TAIPEI–Helping Taiwanese farmers sell vegetables is a fun and educational way to spend the summer vacation, Singaporean students said recently as they promoted an unusual volunteer program aimed at youth.
Holding a cabbage freshly plucked from a farm in Hualien County in eastern Taiwan, Kirene Chew said that interacting with local farmers and consumers is an “out of textbook learning experience.”
“Singapore is small so we don’t have much chance getting close to farmers,” said Chew, one of the 10 students from the Singapore Management University who signed up for the volunteer program this year.
During the 14-day trip, they first traveled to Hualien to help farmers weed out invasive plants in gardens, then helped ship and sell overproduced vegetables — cabbage, sweet potato and ginger — to cities.
“Fresh organic cabbages for sale; improve the lives of Hualien farmers,” Chew shouted at a temporary stall in the streets of Taipei, attracting passersby with her accented Chinese and overwhelming passion.
As a business major, the 22-year old said the experience has allowed her to put into practice what she learned at school as well as increased her understanding about agricultural marketing.
“I came to Taiwan a couple of times before for sightseeing but this time, I learned how grateful I should be for everything I have,” said another student Karen Tay, as she tried to connect with potential buyers under the scorching hot sun.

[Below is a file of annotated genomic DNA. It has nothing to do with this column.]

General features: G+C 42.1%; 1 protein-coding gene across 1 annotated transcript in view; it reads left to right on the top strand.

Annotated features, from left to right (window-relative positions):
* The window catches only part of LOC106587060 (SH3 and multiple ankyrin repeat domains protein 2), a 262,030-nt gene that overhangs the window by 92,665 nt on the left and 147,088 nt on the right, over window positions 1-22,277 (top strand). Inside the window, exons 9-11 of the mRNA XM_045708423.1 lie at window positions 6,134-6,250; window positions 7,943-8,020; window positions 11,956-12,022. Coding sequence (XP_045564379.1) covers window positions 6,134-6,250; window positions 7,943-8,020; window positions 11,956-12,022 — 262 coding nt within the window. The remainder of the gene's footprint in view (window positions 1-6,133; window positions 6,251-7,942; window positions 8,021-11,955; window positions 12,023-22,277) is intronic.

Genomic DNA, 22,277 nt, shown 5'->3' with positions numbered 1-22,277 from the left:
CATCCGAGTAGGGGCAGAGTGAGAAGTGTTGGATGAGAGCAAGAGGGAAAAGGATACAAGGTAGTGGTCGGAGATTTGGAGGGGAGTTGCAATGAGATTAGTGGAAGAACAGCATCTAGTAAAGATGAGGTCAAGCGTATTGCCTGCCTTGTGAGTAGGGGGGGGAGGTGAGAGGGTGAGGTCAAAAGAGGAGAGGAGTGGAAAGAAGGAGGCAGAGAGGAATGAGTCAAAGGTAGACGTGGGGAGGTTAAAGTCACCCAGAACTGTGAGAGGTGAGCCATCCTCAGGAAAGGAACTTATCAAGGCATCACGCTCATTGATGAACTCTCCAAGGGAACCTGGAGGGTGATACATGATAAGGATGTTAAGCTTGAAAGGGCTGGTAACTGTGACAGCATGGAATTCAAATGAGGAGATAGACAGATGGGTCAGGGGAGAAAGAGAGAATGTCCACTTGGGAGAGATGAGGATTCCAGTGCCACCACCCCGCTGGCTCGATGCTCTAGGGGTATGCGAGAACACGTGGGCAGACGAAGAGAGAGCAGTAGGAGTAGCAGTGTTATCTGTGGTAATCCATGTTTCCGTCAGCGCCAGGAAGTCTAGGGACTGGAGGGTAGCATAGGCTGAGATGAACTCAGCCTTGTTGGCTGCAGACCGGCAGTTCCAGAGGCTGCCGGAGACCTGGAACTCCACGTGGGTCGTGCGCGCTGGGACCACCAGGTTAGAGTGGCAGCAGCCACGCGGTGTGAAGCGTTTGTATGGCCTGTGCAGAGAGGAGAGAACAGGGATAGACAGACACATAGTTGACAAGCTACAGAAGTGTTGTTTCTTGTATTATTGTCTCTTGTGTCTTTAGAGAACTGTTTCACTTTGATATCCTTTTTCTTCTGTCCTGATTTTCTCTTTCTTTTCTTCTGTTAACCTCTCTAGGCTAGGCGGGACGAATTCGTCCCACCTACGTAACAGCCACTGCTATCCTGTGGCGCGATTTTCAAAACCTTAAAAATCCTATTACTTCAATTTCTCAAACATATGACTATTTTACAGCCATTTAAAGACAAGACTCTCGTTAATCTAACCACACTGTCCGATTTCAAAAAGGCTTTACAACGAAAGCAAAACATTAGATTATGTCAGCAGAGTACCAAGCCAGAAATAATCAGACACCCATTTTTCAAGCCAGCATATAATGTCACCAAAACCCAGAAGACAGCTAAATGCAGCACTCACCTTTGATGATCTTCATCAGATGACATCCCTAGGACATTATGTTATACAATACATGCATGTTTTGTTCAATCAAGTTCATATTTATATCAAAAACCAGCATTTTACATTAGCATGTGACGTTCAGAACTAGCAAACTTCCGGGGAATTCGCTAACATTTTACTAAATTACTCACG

“What we are doing is reducing unnecessary trade barriers and shortening the gap between farmers and consumers,” said Lin Ming-shih, a local volunteer with the Youth Service Organization of Taiwan, the organizer of the program. Lin worked as a part-time truck driver shipping vegetables from municipalities that suffered from a crisis of oversupply to Taipei, where produce can be sold at a higher price.
“We’re hoping to create a butterfly effect in which more goods can be spread around the society,” he said.
Terry Guo, an assistant at the organization, said that besides locals, more foreigners are now signing up for volunteer programs like farming in rural places in Taiwan.
Next month, Guo said he will be expecting a group of students from Musashino University, Japan.
“Foreigners always tell us that they learn to appreciate Taiwan from a deeper angle through the program. Maybe that’s why they keep coming back,” he said.
Each year about 40 foreign students participate in the program that has been in existence since 2000.